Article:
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BY 4.0 license Open Access Published by De Gruyter March 28, 2022

Intraoperative appearance of gonadal vein embolization coil

Lauren Griebel, Grace Knuttinen and Megan Wasson

A 49-year-old woman with May-Thurner syndrome and a history of post left common iliac stent placement presented in March 2020 with ongoing pelvic pain. She was diagnosed with pelvic congestion syndrome and gonadal vein insufficiency. She underwent left gonadal vein embolization with Nester coils (Cook Medical, Bloomington, IN) under fluoroscopic guidance (Figure 1). She responded well to embolization with self-reported 70% improvement in overall pelvic pain, resolution of vulvovaginal varicosities, and reduced pain medication needs. However, she continued to have dysmenorrhea, dysuria, rectal pressure, and dyspareunia, which were concerning for deep infiltrating endometriosis (DIE). Diagnostic laparoscopy was decided and complete obliteration of the posterior cul de sac secondary to endometriosis was noted intraoperatively. To treat her likely primary pain generator, DIE was excised from the rectovaginal septum, bilateral uterosacral ligaments, and posterior cul de sac. Coils were visible transperitoneally during the procedure, but left in situ secondary to a significant alternative source of pain being identified (Figure 2). Her recovery was uncomplicated and she reported improvement in symptoms during postoperative follow up.

Figure 1: 
Flouroscopic images of Nester coils after placement in left gonadal vein at completion of embolization procedure. Both images represent placement of coils and blood flow post-embolization.

Figure 1:

Flouroscopic images of Nester coils after placement in left gonadal vein at completion of embolization procedure. Both images represent placement of coils and blood flow post-embolization.

Figure 2: 
Intraoperative photograph of appropriately located Nester coils in the left gonadal vein with no evidence of complication.

Figure 2:

Intraoperative photograph of appropriately located Nester coils in the left gonadal vein with no evidence of complication.

Gonadal vein embolization was first described in 1978 by Lima et al. [1] Endovascular treatment is validated by large patient series with long-term follow up using standardized pain surveys. Success rates for coil embolization range from 82.1–100%, while other modalities (such as gels, foams, or beads) yield lower rates, ranging from 68.3–73.7% [2]. Coil placement has been described in ovarian and internal iliac veins endoscopically [2], but there is little guidance regarding expected intraoperative appearance. Coils can lead to an atretic vein wall by inducing atrophy and mimicking the appearance of protrusion. Coil location, proximity to nerves, and degree of protective retroperitoneal fat in the context of presentation are important to assess intraoperatively. These factors are associated with pathologic coil protrusion/erosion and development of persistent pain [3]. The decision to not remove the coil was made based on the patient’s symptom progression (improvement of symptoms related to the vascular system and ongoing symptoms consistent with DIE) as well as intraoperative findings of cul de sac obliteration. Coil removal should not be performed based on appearance of the coil intraoperatively alone.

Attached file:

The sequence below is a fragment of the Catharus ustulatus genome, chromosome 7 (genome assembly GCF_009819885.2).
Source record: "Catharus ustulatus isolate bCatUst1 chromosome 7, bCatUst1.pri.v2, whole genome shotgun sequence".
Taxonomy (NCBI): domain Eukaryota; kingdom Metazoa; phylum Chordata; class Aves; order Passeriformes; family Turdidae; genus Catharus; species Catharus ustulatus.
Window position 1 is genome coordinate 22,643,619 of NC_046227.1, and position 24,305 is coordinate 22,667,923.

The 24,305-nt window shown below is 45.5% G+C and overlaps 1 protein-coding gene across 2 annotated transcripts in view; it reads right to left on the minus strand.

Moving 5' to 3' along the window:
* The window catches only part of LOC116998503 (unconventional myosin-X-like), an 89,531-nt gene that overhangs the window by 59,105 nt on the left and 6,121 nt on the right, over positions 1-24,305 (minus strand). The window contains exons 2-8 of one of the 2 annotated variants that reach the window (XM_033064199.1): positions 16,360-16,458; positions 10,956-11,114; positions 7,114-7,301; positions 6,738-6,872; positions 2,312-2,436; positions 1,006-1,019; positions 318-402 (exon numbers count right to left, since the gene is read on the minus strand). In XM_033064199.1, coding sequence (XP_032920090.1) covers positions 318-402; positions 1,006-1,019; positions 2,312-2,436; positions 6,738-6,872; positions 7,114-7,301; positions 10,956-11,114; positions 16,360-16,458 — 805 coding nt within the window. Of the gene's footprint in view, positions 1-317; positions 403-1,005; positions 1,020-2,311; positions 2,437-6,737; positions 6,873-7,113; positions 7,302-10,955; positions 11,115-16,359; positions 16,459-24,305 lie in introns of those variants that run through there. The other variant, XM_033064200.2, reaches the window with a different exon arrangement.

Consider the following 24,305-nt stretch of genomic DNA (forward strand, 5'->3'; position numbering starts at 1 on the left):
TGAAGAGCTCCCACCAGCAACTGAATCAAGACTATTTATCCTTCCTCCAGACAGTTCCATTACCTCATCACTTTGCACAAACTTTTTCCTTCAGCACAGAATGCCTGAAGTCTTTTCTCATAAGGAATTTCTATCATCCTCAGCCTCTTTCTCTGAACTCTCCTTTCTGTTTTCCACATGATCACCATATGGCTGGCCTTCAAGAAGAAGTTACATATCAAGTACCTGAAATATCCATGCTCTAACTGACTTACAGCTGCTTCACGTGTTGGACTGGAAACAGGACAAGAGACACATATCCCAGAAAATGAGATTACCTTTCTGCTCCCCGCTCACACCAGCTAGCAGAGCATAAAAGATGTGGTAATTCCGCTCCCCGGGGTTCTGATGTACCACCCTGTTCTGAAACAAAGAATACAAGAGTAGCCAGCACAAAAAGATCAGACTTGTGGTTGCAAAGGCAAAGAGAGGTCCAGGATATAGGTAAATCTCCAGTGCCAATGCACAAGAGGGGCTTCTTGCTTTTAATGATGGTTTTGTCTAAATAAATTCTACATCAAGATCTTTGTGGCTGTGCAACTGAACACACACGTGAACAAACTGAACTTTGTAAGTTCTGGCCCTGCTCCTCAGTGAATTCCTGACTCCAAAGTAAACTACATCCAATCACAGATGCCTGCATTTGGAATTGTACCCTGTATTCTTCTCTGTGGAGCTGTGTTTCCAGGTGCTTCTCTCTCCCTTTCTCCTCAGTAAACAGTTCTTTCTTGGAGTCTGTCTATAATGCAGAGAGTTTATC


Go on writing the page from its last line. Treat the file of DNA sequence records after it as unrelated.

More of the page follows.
Corresponding author: Lauren Griebel, MD, Department of Medical and Surgical Gynecology, Mayo Clinic Arizona, 5777 East Mayo Blvd., Phoenix, AZ 85054, USA, E-mail:

  1. Research funding: None reported.

  2. Author contributions: All authors provided substantial contributions to conception and design, acquisition of data, or analysis and interpretation of data; all authors drafted the article or revised it critically for important intellectual content; all authors gave final approval of the version of the article to be published; and all authors agree to be accountable for all aspects of the work in ensuring that questions related to the accuracy or integrity of any part of the work are appropriately investigated and resolved.

  3. Competing interests: None reported.

  4. Informed consent: Patient consent was obtained prior to publication.

References

1. Lima, SS, Castro, MP, Costa, OF. A new method for the treatment of varicocele. Andrologia 1978;10:103–6. https://doi.org/10.1111/j.1439-0272.1978.tb01324.x.Search in Google Scholar PubMed

2. Bittles, MA, Hoffer, EK. Gonadal vein embolization: treatment of varicocele and pelvic congestion syndrome. Semin Intervent Radiol 2008;25:261–70. https://doi.org/10.1055/s-0028-1085927.Search in Google Scholar PubMed PubMed Central

3. Brown, CL, Rizer, M, Alexander, R, Sharpe, EE3rd, Rochon, PJ. Pelvic congestion syndrome: systematic review of treatment success. Semin Intervent Radiol 2018;35:35–40. https://doi.org/10.1055/s-0038-1636519.Search in Google Scholar PubMed PubMed Central

Received: 2021-09-09
Revised: 2022-03-01
Accepted: 2022-03-02
Published Online: 2022-03-28

© 2022 Lauren Griebel et al., published by De Gruyter, Berlin/Boston

This work is licensed under the Creative Commons Attribution 4.0 International License.

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